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The Significance of Liquidation in Your Business
If you part of the business industry, there is no doubt that you have encountered the name Phillip Cochineas in one of your readings as being linked to the liquidation of his company and is now building it back. What is basically the whole deal with liquidation and its real meaning? As any business entity or company comes to an end, it is crucial for it to have to go through the legal process called liquidation. Since most businesses liquidated have to deal with creditors, the assets that they have left off will be sold to another company or person and whatever proceeds are made out of it will be given straight to the creditors as payment. This is why some people refer to liquidation as winding up or having their business undergo dissolution.
Usually, liquidation is thought of as the choice that business owners make when they can no longer pay for their accumulating debts. It will then be the creditor who will be given some power what they want to do with all assets of the company. All these assets will then be sold by the creditor to interested buyers so that they can make as much money out of them. Creditors are the first ones in line who will get the profit of the assets that are sold by the business. When there are remaining proceeds, the shareholders of the company will usually be the ones to get them next. Mostly, the preferred shareholders will gain more favor from the what is left from the proceeds of the assets and the next ones are then the common shareholders.
There are basically two major kinds of liquidation. The first one is what you call compulsory liquidation and the second one is what you call the voluntary liquidation. In compulsory liquidation, the court of the land is the one to make orders to the company to have their assets liquidated in order for them to pay off their debts to their creditors. Meanwhile, if you talk about voluntary liquidation, there is a filing of petition for liquidation in the court of law either done by the creditors, the contributors, or even the companies themselves. This is the most likely scenario if a company has debts that are prone to winding up the company or if the company cannot anymore pay off their existing debts. Most of the time, the decision to wind up and dissolve the company is all the doing of the shareholders of the company thus the need to have voluntary liquidation.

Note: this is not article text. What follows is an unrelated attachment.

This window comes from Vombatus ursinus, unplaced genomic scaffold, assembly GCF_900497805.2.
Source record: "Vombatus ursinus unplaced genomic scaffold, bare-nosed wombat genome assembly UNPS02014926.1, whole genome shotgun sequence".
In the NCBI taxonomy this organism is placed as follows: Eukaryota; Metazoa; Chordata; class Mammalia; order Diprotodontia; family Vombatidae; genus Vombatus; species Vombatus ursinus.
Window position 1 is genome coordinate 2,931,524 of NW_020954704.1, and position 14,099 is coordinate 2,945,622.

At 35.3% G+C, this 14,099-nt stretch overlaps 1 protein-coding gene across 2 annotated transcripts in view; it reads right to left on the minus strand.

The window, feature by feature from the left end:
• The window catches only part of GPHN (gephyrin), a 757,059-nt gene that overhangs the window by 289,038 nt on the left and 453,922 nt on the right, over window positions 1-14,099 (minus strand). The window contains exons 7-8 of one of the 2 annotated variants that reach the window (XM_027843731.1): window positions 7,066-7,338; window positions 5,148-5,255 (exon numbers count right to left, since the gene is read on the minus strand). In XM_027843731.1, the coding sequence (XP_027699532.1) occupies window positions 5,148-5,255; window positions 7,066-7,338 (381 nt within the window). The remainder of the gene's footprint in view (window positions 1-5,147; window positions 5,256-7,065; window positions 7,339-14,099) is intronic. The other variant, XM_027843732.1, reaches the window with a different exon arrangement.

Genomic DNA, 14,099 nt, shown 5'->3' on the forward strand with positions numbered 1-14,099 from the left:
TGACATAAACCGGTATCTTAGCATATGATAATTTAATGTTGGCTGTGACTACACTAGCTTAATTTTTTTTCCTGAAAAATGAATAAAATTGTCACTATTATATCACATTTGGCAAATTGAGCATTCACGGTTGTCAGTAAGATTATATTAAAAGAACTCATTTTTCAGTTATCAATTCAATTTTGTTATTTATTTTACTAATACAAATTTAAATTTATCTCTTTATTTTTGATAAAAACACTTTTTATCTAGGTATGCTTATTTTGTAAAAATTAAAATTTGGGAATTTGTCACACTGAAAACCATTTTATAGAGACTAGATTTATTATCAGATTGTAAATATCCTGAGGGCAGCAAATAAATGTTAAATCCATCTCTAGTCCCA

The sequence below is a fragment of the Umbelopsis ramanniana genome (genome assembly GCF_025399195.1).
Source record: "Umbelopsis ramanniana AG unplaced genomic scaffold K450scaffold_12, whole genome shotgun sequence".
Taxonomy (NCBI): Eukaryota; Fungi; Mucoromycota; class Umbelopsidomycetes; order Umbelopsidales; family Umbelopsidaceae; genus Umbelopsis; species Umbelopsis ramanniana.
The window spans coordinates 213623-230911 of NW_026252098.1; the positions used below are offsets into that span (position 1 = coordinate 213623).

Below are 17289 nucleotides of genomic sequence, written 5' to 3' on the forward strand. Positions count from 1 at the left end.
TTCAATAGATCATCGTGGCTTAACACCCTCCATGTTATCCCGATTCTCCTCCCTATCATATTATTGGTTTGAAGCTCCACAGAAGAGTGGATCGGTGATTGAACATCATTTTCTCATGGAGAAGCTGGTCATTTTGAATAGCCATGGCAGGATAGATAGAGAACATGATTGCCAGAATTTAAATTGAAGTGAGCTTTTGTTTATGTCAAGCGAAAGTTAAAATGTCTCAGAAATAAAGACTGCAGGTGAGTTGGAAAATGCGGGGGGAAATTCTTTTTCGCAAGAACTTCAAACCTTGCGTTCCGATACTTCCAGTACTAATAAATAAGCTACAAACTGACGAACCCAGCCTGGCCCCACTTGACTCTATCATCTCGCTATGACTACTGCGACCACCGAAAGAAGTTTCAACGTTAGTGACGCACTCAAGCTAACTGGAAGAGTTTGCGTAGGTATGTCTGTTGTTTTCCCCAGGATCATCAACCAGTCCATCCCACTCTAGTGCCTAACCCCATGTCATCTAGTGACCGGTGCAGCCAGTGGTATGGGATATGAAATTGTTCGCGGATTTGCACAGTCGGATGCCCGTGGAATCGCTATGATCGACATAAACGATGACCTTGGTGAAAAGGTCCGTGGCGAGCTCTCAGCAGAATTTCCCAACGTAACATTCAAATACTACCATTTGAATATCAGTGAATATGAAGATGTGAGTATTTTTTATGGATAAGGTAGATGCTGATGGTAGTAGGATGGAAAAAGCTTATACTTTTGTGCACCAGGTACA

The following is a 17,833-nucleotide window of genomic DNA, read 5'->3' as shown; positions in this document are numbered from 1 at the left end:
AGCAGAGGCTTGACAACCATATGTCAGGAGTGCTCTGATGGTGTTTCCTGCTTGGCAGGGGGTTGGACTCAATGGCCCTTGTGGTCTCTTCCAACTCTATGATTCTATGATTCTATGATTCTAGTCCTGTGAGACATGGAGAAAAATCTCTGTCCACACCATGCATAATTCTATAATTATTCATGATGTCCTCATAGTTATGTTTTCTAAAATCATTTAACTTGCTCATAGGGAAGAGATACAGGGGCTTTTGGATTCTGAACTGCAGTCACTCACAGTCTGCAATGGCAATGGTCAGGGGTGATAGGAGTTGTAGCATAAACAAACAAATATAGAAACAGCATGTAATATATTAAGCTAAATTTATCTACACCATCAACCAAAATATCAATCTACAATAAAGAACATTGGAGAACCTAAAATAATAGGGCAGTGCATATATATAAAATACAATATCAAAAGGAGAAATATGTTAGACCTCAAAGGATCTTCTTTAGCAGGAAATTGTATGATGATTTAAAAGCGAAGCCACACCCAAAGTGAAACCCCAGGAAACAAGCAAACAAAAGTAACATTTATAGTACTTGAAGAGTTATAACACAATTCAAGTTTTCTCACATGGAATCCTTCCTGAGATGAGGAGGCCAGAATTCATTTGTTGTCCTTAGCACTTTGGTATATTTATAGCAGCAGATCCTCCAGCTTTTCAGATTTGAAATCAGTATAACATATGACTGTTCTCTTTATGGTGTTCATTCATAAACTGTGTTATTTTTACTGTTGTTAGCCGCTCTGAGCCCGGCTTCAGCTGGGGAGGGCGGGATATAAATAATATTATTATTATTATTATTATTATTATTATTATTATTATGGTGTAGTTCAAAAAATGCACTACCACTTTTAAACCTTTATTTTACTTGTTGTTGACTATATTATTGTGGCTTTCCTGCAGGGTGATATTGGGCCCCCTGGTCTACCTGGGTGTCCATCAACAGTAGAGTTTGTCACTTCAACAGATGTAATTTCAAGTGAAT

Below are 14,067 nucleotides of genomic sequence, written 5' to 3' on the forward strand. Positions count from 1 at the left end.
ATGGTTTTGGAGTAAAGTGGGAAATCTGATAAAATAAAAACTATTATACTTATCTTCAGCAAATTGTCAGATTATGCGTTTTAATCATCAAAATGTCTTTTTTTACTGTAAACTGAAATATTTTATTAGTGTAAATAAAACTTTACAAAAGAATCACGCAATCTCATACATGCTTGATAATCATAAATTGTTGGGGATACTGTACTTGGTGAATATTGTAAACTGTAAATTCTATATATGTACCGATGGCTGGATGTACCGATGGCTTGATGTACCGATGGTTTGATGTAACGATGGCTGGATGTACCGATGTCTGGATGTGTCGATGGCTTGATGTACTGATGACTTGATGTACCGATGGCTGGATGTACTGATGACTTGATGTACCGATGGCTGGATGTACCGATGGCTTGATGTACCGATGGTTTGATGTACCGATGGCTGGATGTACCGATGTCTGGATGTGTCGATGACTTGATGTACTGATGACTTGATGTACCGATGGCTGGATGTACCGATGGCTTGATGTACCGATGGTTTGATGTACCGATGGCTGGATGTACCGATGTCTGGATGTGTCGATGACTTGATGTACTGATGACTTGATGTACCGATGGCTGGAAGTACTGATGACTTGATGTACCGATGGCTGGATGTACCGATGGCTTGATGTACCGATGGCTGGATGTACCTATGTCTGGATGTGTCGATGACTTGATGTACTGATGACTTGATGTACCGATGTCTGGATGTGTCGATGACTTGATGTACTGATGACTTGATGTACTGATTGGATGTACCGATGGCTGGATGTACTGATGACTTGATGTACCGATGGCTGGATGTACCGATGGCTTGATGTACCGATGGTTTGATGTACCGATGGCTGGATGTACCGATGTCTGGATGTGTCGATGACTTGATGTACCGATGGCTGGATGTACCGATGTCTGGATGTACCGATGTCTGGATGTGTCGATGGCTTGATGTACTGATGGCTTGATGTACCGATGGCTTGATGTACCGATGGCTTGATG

Not being able to keep up with the competition and the recent changes in the market are the two common reasons why companies can no longer pay their debts. These are just some of the reasons for wanting to liquidate one’s company. All of the outstanding debts of the company will be forgotten when it closes via liquidation. This then gives the directors another direction for their company just like what Phillip Cochineas did.
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